Sick of Medical Debt


As Christians, we need to keep our promises, including our promises to pay our debts. But how do we begin when we're completely overwhelmed?

Q: My husband and I could really, really use some financial advice. We are both in our 20's, have a baby, and have been married for a little over 4 years. Unfortunately we've acquired quite a bit of debt, mostly from medical bills because I did not have insurance. But we do have some debt from other sources also. I was wondering if going through a Christian debt consolidation company would be a good way to go. I'm very overwhelmed and would appreciate any help. 

A: My staff and I are praying for you, with the hope that even as you and your husband work toward financial strength that you are physically well too. And you are certainly not alone in struggling with this issue. About 1 in 5 people (20%) under age 65 who have insurance reported difficulties in paying for medical debt, according to a survey sponsored by the Kaiser Family Foundation and the New York Times. However, for people without insurance that number rose to more than half (50+%)! 

The first step is to get your mind around the big picture. Find a quiet relaxing location with your husband (this may have to be out of the house for a date night) and sit down to work through a budget that details all your debts and other obligations as well as your income and assets. Be sure you have a clear picture of your total financial situation.

Before you can get out of debt or transition to a functional budget you need to understand just where you are today. Your first priority is to be sure you are not spending more than you make so that you can begin to pay off debt with surplus income or assets.

As part of that process, gather up ALL of your medical bills and try and read the fine print. Faulty coding or the interpretation of the financial office can impact your bill. In 2012, the Cleveland Plain Dealer did a series of articles that showed as many as 289 people were adding items to medical bills. Mistakes can be made when that many people can add a charge, and often are. US News reported recently, “According to Medical Billing Advocates of America, a national association that reviews medical bills for consumers, 80 percent of hospital bills contain errors.”  I’ve found that hospitals and doctors are usually willing to discuss a payment plan, and it’s worth talking to them directly to avoid being sent to a collection agency.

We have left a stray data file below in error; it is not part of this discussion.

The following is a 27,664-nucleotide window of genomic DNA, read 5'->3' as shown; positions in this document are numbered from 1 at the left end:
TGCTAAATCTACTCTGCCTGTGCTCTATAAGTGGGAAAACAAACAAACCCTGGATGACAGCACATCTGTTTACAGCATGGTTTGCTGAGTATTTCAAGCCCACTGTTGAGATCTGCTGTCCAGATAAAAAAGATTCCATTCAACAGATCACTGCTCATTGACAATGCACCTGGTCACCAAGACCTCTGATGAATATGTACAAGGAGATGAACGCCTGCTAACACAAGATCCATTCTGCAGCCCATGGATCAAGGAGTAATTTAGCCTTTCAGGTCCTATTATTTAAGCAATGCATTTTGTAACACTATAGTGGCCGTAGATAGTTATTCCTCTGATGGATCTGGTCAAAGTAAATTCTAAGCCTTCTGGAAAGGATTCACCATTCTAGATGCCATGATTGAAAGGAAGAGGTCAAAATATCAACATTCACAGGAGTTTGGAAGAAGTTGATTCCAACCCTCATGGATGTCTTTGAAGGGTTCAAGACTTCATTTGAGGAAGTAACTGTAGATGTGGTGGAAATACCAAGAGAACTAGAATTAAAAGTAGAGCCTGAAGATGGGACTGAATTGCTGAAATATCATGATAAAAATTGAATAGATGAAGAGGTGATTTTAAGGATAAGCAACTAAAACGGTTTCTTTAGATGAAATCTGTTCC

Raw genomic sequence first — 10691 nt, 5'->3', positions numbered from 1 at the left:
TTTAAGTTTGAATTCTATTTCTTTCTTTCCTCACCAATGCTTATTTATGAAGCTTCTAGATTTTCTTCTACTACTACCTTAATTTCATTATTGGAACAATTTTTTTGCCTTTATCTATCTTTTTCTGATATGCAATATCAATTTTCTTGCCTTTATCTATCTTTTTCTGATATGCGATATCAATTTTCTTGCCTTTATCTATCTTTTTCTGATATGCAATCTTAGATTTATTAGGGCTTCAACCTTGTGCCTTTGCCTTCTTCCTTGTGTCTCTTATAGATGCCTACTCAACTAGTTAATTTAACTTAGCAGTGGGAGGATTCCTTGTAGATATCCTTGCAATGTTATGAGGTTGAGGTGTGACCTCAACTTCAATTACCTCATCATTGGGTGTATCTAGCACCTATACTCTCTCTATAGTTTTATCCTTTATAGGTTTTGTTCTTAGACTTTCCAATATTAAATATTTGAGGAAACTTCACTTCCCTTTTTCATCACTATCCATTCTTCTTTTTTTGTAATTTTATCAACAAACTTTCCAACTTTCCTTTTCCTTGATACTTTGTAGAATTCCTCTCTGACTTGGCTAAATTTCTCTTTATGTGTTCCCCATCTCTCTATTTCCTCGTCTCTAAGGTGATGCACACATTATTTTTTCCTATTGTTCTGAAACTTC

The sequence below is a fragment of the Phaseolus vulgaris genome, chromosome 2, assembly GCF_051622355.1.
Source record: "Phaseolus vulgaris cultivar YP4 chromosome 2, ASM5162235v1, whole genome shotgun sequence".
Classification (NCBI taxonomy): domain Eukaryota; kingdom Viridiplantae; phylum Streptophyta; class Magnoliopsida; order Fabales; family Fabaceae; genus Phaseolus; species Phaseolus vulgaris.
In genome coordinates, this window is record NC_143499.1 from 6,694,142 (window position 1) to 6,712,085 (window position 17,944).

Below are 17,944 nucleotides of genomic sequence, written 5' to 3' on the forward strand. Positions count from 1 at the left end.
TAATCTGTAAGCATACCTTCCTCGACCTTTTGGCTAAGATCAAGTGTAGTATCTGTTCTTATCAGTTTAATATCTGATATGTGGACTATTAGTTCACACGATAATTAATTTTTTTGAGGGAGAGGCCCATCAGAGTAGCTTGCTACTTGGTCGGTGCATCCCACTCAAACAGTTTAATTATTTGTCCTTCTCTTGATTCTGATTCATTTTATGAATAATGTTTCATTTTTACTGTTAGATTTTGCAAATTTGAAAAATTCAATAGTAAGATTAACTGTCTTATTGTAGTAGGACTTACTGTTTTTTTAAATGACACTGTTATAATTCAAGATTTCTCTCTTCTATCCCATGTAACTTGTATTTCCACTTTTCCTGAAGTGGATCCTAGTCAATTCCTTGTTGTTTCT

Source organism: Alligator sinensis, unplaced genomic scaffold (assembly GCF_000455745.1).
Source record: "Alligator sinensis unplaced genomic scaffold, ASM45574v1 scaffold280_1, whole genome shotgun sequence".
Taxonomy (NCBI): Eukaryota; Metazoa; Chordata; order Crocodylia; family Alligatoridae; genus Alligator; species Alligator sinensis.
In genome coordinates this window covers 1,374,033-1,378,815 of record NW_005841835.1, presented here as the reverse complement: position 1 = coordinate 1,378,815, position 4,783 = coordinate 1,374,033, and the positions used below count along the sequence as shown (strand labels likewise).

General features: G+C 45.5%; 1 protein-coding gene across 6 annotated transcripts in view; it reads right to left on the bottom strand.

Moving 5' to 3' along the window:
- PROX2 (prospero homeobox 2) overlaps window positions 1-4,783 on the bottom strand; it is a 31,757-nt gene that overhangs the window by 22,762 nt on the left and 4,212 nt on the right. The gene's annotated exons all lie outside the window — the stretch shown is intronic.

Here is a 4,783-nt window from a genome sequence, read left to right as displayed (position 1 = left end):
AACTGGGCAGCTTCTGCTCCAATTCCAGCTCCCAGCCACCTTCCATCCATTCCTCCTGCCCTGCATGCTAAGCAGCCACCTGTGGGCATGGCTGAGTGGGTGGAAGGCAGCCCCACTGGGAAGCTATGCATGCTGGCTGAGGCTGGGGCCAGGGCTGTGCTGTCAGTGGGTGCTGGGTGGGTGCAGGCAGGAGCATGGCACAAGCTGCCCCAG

Now humbly talk to some of these creditors, share your circumstances and see if you can establish a mutually workable plan to pay back your debt.

You are correct that credit counseling can be a good idea, but is only as good as the person or company you are working with, so let the buyer beware, especially of debt consolidation companies. Horror stories about people signing a contract for debt consolidation only to be burdened with a large loan at an exorbitant interest rate happen all the time. And often, debt consolidation companies charge a fee for their services – money in their bank no matter what happens to you. Be sure to critically evaluate any company that is going to handle your money.

Crown has a valued partner, Christian Credit Counselors, a not-for-profit whom we have worked with for years, and they can assist you in making good decisions with the consumer debt you may have. But do your research. Before you hire a company, take time to look at their track record and ask hard questions.

And to be clear, paying off all debt should be the goal for Christians. Psalm 37:21 notes, “The wicked borrow and do not repay, but the righteous give generously.”

But let me address something briefly which you have not asked about: declaring bankruptcy to get rid of the obligation.

I want to write more fully on the subject of bankruptcy in a future column, but here are a few key points to consider. Your creditors want their money, and usually prefer some kind of payment plan. Take advantage of their desire to keep the finances simple and to ask for some debt forgiveness and a payment schedule. View bankruptcy as a last resort.

As Christians, we need to keep our promises, including our promises to pay our debts. I have found over the years that when someone communicates to a creditor a sincere desire to honorably close out an account, terms can usually be agreed upon. Avoid bankruptcy if you can, as it will take time to restore your good financial name.

And consider taking a free MoneyLife Indicator evaluation that will be a snapshot of your financial thinking – showing you how your goals and dreams compare to your financial actions.

I know it seems overwhelming now with all your other responsibilities, but don’t give in to fear. To get free of this debt, you’ll need to persevere and call upon the Lord for His help. Remember, He is faithful to do His part, now faithfully do yours, taking one day at a time. 

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